As Apple's Sept. 9 event nears, the rumor mill kicks into overdrive as reports of tablet computers and a Beatles music deal with iTunes storm the Internet.
If there are two things Apple is likely to always provide, one is a line of
pricey, attractively designed consumer electronics and computers and the other,
of course, is a tidal wave of rumors and speculation whenever a highly
anticipated, closely guarded product is (presumably) soon to launch. With Apple
keeping mum about most aspects of its event planned for Sept. 9, the rumor mill
is again ratcheting up, with unconfirmed reports on the Internet predicting
everything from the release of a tablet computer to the release of (finally)
The Beatles' entire catalog on iTunes.
Apple's tablet project, the worst-kept secret on the Internet at the moment,
has been drawing close attention for months now. Earlier this month, Barron's reported
an unnamed analyst has
reportedly gotten a look at the 10-inch tablet the company has in the works,
which features a 10-inch screen and integrated 3G, according to the financial
The tablet is expected to be priced between $699 and $799 and, as a media-
and game-focused device, be capable of playing high-definition movies. During a
conference call in July, Apple COO Tim Cook refused
to confirm rumors that Apple is
developing a tablet PC that would bridge the product gap between the iPod Touch
Adding to frenzy of tablet rumors was a research note
released earlier this month by
Piper Jaffray. The Apple tablet PC would be cheaper than a MacBook but still
more expensive than the mininotebooks, or netbooks, that are currently
dominating sales on the lower end of the PC market. Despite that higher price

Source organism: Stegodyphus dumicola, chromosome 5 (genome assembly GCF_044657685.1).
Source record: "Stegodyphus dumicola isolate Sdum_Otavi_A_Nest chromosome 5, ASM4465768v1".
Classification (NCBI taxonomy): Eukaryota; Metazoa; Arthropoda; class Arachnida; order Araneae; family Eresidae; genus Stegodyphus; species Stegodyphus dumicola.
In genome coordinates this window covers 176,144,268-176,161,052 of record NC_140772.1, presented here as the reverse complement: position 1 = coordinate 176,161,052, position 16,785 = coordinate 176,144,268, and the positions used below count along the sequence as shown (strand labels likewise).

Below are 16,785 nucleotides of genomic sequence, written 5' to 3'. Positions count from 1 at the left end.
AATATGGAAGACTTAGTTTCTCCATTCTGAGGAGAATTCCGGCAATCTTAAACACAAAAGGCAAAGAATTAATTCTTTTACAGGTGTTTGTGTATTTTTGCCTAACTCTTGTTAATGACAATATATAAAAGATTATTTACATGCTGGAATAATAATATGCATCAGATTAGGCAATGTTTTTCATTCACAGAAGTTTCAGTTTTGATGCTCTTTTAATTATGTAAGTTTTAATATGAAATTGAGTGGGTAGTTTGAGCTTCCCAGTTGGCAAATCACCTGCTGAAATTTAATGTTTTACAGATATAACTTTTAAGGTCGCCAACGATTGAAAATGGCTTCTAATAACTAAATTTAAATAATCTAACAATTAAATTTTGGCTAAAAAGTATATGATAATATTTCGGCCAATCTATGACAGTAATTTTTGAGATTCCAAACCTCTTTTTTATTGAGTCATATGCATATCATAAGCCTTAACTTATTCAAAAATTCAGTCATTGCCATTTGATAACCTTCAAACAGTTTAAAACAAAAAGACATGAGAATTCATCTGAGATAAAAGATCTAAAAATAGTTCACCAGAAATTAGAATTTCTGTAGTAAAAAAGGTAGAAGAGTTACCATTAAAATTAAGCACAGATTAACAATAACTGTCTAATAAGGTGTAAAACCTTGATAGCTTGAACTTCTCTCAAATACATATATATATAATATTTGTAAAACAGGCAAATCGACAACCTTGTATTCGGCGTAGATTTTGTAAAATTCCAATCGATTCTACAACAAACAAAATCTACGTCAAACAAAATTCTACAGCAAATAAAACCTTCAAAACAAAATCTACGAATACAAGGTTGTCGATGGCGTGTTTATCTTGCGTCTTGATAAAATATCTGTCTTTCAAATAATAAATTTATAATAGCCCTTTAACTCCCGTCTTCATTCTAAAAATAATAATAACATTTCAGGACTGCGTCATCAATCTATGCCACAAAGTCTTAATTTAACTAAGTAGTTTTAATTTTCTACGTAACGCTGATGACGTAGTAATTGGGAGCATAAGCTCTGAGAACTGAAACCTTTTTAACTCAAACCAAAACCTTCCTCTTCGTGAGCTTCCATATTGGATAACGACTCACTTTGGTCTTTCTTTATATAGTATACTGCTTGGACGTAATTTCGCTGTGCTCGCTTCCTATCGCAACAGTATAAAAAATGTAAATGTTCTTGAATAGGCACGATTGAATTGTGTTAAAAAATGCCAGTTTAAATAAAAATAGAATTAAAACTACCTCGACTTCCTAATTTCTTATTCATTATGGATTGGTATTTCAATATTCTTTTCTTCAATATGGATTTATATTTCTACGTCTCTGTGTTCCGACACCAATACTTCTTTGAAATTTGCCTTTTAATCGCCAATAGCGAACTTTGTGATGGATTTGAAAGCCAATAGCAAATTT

point, Piper Jaffray sees an Apple tablet PC as a challenger in the netbook
market, as well as competing against mobile devices from companies such as
The Aug. 7 report, written by analyst Gene Munster along with analysts
Michael Olson and Andrew Murphy, predicts that Apple will roll out "a
touch-screen device similar to an iPod Touch but larger."
Another rumor concerns the release of legendary rock band The Beatles'
catalog of songs on iTunes. The date of the event would coincide with the
release of a version of the video game Rock Band featuring the group's songs.
And on The Official Beatles Shop Website, Sept. 9 is listed as the date
digitally remastered reissues of their songs will become available.
The long and winding road to the release of The Beatles' songs on iTunes is
by no means assured, however, with former member George Harrison's son Dhani
Harrison telling music magazine Blender he thinks Apple's per-song pricing is
unfair to the band. Meanwhile, Paul McCartney suggested
to the Guardian newspaper
that the process has again stalled, though he supported the effort to bring the
band's music to iTunes.
Despite all the anticipatory tongue wagging, not everything is going well at
Apple. Earlier this week, Apple began investigating reports
exploding in Europe, according to a spokeswoman for the
European Commission. According to some news outlets, in at least one case Apple
has offered to reimburse an owner, with the agreement that the terms and
existence of the settlement were to remain confidential. Since their June
arrival, European iPhones have reportedly overheated to the point of
discoloration, had issues with quickly draining batteries and suffered from an overly